Skip to main content
Open Access Publications from the University of California

Herpesvirus Infections and Childhood Arterial Ischemic Stroke: Results of the VIPS Study.

  • Author(s): Elkind, Mitchell SV
  • Hills, Nancy K
  • Glaser, Carol A
  • Lo, Warren D
  • Amlie-Lefond, Catherine
  • Dlamini, Nomazulu
  • Kneen, Rachel
  • Hod, Eldad A
  • Wintermark, Max
  • deVeber, Gabrielle A
  • Fullerton, Heather J
  • VIPS Investigators*
  • et al.


Epidemiological studies demonstrate that childhood infections, including varicella zoster virus, are associated with an increased risk of arterial ischemic stroke (AIS). Other herpesviruses have been linked to childhood AIS in case reports. We sought to determine whether herpesvirus infections, which are potentially treatable, increase the risk of childhood AIS.

Methods and results

We enrolled 326 centrally confirmed cases of AIS and 115 stroke-free controls with trauma (29 days to 18 years of age) with acute blood samples (≤3 weeks after stroke/trauma); cases had convalescent samples (7-28 days later) when feasible. Samples were tested by commercial enzyme-linked immunosorbent assay kits for immunoglobulin M/immunoglobulin G antibodies to herpes simplex virus 1 and 2, cytomegalovirus, Epstein-Barr virus, and varicella zoster virus. An algorithm developed a priori classified serological evidence of past and acute herpesvirus infection as dichotomous variables. The median (quartiles) age was 7.7 (3.1-14.3) years for cases and 10.7 (6.9-13.2) years for controls (P=0.03). Serological evidence of past infection did not differ between cases and controls. However, serological evidence of acute herpesvirus infection doubled the odds of childhood AIS, even after adjusting for age, race, and socioeconomic status (odds ratio, 2.2; 95% confidence interval, 1.2-4.0; P=0.007). Among 187 cases with acute and convalescent blood samples, 85 (45%) showed evidence of acute herpesvirus infection; herpes simplex virus 1 was found most often. Most infections were asymptomatic.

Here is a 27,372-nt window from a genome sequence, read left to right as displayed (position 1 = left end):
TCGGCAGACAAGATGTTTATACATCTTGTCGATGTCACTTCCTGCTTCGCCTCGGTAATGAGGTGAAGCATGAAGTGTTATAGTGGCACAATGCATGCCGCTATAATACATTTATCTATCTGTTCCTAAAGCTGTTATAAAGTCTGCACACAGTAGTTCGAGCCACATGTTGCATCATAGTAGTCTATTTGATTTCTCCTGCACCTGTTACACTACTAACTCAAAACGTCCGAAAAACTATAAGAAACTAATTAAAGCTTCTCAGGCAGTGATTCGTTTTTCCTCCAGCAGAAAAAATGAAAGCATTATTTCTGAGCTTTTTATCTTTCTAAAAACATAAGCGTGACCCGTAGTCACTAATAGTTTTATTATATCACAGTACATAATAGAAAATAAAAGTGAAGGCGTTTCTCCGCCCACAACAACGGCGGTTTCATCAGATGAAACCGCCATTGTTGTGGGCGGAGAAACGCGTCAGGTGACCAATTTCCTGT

Herpesviruses may act as a trigger for childhood AIS, even if the infection is subclinical. Antivirals like acyclovir might have a role in the prevention of recurrent stroke if further studies confirm a causal relationship.

Many UC-authored scholarly publications are freely available on this site because of the UC's open access policies. Let us know how this access is important for you.

Main Content
Current View